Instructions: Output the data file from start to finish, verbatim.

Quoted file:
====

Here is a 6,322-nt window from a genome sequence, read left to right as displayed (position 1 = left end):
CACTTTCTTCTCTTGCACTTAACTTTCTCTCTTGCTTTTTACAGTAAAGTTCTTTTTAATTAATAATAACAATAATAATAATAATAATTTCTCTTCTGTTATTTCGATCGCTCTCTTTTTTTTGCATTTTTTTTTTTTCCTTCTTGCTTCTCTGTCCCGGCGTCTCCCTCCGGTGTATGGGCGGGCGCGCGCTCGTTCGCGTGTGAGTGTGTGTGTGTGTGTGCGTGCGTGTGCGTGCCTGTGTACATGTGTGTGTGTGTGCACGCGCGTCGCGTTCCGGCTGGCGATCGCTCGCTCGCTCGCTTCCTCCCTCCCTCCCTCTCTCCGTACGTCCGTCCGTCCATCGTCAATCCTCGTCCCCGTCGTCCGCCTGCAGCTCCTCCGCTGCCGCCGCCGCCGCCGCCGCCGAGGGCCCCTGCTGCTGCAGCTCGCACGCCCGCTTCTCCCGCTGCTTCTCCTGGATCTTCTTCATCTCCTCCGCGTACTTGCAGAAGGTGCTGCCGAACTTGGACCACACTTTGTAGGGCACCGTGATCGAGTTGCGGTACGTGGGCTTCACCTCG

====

Here is a 6,322-nt window from a genome sequence, read left to right as displayed (position 1 = left end):
CACTTTCTTCTCTTGCACTTAACTTTCTCTCTTGCTTTTTACAGTAAAGTTCTTTTTAATTAATAATAACAATAATAATAATAATAATTTCTCTTCTGTTATTTCGATCGCTCTCTTTTTTTTGCATTTTTTTTTTTTCCTTCTTGCTTCTCTGTCCCGGCGTCTCCCTCCGGTGTATGGGCGGGCGCGCGCTCGTTCGCGTGTGAGTGTGTGTGTGTGTGTGCGTGCGTGTGCGTGCCTGTGTACATGTGTGTGTGTGTGCACGCGCGTCGCGTTCCGGCTGGCGATCGCTCGCTCGCTCGCTTCCTCCCTCCCTCCCTCTCTCCGTACGTCCGTCCGTCCATCGTCAATCCTCGTCCCCGTCGTCCGCCTGCAGCTCCTCCGCTGCCGCCGCCGCCGCCGCCGCCGAGGGCCCCTGCTGCTGCAGCTCGCACGCCCGCTTCTCCCGCTGCTTCTCCTGGATCTTCTTCATCTCCTCCGCGTACTTGCAGAAGGTGCTGCCGAACTTGGACCACACTTTGTAGGGCACCGTGATCGAGTTGCGGTACGTGGGCTTCACCTCG